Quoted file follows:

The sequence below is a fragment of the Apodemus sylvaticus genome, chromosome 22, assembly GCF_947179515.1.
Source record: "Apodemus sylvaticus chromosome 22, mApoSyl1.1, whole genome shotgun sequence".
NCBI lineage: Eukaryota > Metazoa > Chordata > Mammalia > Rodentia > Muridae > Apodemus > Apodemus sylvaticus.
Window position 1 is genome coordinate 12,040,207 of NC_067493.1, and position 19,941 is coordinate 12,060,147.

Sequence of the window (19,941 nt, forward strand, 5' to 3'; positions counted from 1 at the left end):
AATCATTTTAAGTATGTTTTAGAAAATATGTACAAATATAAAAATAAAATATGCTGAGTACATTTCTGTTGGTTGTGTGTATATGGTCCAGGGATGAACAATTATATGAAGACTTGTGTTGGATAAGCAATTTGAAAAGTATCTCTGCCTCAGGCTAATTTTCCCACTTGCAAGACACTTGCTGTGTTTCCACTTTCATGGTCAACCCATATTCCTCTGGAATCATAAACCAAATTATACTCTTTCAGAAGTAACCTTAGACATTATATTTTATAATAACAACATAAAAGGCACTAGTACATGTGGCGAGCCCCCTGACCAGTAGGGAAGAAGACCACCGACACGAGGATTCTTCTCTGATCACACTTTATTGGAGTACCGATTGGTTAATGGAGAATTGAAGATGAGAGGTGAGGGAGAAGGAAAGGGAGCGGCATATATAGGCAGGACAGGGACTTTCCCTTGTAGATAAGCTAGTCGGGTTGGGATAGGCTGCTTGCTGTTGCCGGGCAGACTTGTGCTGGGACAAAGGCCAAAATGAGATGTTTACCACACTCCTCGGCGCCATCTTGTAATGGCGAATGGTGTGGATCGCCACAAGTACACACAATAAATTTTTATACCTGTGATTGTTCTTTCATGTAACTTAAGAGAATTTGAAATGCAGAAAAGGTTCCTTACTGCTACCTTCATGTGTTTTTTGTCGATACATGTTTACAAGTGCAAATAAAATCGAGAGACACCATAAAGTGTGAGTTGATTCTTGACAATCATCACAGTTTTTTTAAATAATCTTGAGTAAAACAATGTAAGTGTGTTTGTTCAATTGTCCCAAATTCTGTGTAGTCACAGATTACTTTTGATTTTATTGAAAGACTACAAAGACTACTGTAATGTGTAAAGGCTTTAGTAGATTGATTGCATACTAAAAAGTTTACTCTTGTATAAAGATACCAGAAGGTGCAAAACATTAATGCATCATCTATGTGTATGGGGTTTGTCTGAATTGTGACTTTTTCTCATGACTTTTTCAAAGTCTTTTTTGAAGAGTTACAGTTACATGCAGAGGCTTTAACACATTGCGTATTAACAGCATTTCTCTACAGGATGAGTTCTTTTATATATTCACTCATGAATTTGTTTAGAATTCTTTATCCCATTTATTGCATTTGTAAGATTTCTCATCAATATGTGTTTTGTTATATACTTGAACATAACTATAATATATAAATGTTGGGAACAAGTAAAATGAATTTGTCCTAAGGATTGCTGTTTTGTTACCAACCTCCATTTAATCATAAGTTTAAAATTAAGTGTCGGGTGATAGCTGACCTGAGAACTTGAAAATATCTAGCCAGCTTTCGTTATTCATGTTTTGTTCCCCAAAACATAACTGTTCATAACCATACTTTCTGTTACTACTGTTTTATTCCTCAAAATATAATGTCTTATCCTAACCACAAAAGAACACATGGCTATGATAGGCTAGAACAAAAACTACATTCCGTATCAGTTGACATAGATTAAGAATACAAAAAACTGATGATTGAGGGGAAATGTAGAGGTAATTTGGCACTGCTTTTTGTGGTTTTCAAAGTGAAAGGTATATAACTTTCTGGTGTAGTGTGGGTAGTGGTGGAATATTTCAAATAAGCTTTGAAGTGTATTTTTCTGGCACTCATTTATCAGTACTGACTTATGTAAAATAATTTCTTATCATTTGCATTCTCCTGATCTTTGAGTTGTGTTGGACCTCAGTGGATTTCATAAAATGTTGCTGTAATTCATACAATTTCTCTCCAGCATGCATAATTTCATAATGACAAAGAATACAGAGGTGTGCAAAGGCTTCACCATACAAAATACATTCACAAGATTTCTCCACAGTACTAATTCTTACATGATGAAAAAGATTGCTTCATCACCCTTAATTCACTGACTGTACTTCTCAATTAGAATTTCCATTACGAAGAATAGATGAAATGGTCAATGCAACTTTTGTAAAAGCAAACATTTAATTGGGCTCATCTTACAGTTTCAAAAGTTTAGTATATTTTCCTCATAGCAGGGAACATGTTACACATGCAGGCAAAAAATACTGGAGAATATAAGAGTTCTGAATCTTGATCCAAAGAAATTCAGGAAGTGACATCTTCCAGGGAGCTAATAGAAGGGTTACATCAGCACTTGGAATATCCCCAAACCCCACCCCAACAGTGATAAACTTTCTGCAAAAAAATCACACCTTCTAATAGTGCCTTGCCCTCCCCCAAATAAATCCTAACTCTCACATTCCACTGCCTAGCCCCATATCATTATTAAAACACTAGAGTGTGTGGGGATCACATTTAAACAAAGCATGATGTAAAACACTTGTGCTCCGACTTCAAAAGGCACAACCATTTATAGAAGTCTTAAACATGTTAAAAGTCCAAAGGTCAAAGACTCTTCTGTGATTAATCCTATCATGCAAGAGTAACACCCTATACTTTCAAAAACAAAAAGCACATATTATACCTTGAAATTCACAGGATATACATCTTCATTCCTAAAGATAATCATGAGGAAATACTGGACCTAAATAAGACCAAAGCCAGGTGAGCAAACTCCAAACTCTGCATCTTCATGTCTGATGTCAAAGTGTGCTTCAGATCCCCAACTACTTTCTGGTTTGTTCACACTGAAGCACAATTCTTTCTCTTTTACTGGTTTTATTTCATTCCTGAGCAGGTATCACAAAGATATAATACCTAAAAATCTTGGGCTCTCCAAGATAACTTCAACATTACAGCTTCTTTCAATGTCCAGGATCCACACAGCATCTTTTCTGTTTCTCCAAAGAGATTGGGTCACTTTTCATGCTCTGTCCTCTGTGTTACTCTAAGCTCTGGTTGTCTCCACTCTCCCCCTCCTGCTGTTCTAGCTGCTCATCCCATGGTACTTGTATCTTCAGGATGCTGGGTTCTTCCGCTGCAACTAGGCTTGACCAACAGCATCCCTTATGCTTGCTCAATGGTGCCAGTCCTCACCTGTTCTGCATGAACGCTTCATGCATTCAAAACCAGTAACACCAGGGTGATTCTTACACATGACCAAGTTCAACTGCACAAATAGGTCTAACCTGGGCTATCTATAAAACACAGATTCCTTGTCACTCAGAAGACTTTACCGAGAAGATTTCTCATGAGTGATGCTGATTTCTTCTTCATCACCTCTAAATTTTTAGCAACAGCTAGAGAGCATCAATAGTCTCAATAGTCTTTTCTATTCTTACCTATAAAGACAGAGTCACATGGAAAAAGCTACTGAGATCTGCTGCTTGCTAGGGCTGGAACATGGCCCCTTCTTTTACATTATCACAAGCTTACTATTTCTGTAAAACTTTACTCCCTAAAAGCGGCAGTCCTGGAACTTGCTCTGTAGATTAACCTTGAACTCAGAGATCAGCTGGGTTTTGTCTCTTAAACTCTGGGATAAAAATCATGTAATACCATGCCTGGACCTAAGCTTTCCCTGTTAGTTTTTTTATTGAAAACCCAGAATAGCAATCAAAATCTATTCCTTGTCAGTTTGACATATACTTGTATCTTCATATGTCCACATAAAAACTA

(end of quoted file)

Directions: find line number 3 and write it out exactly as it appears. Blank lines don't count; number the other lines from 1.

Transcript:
NCBI lineage: Eukaryota > Metazoa > Chordata > Mammalia > Rodentia > Muridae > Apodemus > Apodemus sylvaticus.